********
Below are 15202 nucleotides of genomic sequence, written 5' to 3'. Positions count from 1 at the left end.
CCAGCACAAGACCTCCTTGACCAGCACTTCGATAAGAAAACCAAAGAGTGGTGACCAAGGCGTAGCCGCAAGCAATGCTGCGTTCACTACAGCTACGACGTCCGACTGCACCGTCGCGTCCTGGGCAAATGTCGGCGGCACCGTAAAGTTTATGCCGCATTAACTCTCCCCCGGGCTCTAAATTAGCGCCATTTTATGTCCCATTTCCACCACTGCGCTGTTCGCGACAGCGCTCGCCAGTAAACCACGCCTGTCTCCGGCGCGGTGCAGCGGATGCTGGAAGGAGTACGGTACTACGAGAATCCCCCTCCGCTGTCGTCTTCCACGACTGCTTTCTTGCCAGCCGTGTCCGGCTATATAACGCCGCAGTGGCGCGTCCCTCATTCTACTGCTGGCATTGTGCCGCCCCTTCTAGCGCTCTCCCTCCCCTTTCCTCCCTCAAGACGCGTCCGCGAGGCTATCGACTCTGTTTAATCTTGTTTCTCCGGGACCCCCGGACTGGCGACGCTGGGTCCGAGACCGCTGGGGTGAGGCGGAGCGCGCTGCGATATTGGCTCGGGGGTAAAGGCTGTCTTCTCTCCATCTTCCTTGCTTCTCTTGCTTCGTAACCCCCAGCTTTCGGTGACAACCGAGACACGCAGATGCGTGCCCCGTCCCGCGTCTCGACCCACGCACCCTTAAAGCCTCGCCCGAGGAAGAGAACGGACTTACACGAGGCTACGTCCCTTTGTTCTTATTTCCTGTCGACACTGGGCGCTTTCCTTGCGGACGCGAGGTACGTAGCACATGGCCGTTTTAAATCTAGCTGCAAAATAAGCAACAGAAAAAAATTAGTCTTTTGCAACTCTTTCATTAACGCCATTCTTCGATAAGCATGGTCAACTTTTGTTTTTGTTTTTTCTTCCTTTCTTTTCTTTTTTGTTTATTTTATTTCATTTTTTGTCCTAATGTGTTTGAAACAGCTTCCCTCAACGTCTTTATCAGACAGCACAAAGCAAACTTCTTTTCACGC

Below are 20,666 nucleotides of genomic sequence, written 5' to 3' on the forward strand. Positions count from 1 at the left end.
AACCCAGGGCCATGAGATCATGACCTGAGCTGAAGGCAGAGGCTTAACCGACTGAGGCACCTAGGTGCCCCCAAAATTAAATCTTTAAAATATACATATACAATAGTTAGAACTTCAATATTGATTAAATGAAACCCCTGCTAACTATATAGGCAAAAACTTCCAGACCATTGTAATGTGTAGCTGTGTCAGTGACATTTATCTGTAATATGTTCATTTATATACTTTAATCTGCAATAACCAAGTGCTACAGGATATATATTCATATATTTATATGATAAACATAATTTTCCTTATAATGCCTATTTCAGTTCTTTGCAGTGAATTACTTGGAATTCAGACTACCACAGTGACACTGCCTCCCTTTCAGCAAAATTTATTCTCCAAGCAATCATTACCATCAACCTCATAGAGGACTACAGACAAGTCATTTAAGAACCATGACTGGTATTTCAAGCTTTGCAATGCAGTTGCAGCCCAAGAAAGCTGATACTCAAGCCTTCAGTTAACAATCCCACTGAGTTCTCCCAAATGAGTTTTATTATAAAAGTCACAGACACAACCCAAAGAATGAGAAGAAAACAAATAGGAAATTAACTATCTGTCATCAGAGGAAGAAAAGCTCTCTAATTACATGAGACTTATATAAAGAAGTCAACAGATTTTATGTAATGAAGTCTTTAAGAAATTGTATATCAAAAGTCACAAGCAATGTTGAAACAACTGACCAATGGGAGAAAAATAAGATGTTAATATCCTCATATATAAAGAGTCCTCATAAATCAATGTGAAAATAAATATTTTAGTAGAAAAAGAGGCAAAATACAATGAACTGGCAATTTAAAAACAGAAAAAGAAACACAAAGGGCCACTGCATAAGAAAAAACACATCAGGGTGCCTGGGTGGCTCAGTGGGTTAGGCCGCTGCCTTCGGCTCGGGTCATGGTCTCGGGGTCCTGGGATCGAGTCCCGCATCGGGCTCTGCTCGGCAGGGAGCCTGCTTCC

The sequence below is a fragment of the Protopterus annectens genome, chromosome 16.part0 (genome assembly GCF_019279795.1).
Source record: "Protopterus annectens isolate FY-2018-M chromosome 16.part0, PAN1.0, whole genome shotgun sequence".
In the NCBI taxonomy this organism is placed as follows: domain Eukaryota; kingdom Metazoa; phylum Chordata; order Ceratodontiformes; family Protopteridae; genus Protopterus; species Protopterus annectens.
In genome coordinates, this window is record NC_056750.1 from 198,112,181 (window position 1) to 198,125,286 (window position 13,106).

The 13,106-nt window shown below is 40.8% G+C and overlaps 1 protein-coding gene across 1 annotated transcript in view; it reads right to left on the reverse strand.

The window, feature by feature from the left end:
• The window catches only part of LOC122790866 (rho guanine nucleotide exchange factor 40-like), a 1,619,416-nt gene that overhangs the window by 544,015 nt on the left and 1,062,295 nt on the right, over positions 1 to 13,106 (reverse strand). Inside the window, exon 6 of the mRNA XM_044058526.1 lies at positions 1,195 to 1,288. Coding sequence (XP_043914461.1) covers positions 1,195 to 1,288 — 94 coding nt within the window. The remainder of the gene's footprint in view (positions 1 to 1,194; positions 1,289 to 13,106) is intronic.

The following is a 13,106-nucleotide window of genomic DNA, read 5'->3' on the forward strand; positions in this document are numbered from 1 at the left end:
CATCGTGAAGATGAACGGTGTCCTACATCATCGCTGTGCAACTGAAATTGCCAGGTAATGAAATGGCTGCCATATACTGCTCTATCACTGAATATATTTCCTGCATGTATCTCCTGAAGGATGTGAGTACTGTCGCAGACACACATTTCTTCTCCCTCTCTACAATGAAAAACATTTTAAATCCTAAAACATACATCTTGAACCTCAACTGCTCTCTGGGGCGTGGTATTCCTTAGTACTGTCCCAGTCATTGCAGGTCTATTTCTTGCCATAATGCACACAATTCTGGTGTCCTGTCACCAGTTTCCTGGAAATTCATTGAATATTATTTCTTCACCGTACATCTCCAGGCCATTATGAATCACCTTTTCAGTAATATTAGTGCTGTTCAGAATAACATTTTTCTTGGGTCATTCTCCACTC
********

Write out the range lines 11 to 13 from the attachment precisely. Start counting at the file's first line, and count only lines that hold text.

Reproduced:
• The window catches only part of LOC122790866 (rho guanine nucleotide exchange factor 40-like), a 1,619,416-nt gene that overhangs the window by 544,015 nt on the left and 1,062,295 nt on the right, over positions 1 to 13,106 (reverse strand). Inside the window, exon 6 of the mRNA XM_044058526.1 lies at positions 1,195 to 1,288. Coding sequence (XP_043914461.1) covers positions 1,195 to 1,288 — 94 coding nt within the window. The remainder of the gene's footprint in view (positions 1 to 1,194; positions 1,289 to 13,106) is intronic.

The following is a 13,106-nucleotide window of genomic DNA, read 5'->3' on the forward strand; positions in this document are numbered from 1 at the left end:
CATCGTGAAGATGAACGGTGTCCTACATCATCGCTGTGCAACTGAAATTGCCAGGTAATGAAATGGCTGCCATATACTGCTCTATCACTGAATATATTTCCTGCATGTATCTCCTGAAGGATGTGAGTACTGTCGCAGACACACATTTCTTCTCCCTCTCTACAATGAAAAACATTTTAAATCCTAAAACATACATCTTGAACCTCAACTGCTCTCTGGGGCGTGGTATTCCTTAGTACTGTCCCAGTCATTGCAGGTCTATTTCTTGCCATAATGCACACAATTCTGGTGTCCTGTCACCAGTTTCCTGGAAATTCATTGAATATTATTTCTTCACCGTACATCTCCAGGCCATTATGAATCACCTTTTCAGTAATATTAGTGCTGTTCAGAATAACATTTTTCTTGGGTCATTCTCCACTC